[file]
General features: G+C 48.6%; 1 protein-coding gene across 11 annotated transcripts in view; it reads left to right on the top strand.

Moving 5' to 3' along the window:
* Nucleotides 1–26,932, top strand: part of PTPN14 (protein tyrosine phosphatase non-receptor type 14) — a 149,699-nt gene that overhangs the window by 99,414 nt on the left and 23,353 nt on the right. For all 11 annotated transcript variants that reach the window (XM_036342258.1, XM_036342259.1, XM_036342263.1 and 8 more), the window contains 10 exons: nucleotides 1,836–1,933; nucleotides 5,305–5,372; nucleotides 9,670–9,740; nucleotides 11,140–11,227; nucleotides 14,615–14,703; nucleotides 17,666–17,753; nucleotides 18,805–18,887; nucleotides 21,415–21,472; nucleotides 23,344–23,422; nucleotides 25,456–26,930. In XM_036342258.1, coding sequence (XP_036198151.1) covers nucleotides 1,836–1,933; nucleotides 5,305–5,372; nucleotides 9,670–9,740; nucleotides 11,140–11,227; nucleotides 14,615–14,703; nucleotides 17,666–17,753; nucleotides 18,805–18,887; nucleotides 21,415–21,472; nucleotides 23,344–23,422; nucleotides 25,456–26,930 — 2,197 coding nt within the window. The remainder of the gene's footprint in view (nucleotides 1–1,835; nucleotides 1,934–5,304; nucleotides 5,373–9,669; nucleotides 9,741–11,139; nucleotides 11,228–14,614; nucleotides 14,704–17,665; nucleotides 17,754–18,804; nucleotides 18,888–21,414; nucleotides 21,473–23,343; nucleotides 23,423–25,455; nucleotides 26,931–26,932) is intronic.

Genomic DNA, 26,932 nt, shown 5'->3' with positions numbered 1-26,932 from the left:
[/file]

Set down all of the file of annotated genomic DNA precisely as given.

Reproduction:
General features: G+C 48.6%; 1 protein-coding gene across 11 annotated transcripts in view; it reads left to right on the top strand.

Moving 5' to 3' along the window:
* Nucleotides 1–26,932, top strand: part of PTPN14 (protein tyrosine phosphatase non-receptor type 14) — a 149,699-nt gene that overhangs the window by 99,414 nt on the left and 23,353 nt on the right. For all 11 annotated transcript variants that reach the window (XM_036342258.1, XM_036342259.1, XM_036342263.1 and 8 more), the window contains 10 exons: nucleotides 1,836–1,933; nucleotides 5,305–5,372; nucleotides 9,670–9,740; nucleotides 11,140–11,227; nucleotides 14,615–14,703; nucleotides 17,666–17,753; nucleotides 18,805–18,887; nucleotides 21,415–21,472; nucleotides 23,344–23,422; nucleotides 25,456–26,930. In XM_036342258.1, coding sequence (XP_036198151.1) covers nucleotides 1,836–1,933; nucleotides 5,305–5,372; nucleotides 9,670–9,740; nucleotides 11,140–11,227; nucleotides 14,615–14,703; nucleotides 17,666–17,753; nucleotides 18,805–18,887; nucleotides 21,415–21,472; nucleotides 23,344–23,422; nucleotides 25,456–26,930 — 2,197 coding nt within the window. The remainder of the gene's footprint in view (nucleotides 1–1,835; nucleotides 1,934–5,304; nucleotides 5,373–9,669; nucleotides 9,741–11,139; nucleotides 11,228–14,614; nucleotides 14,704–17,665; nucleotides 17,754–18,804; nucleotides 18,888–21,414; nucleotides 21,473–23,343; nucleotides 23,423–25,455; nucleotides 26,931–26,932) is intronic.

Genomic DNA, 26,932 nt, shown 5'->3' with positions numbered 1-26,932 from the left: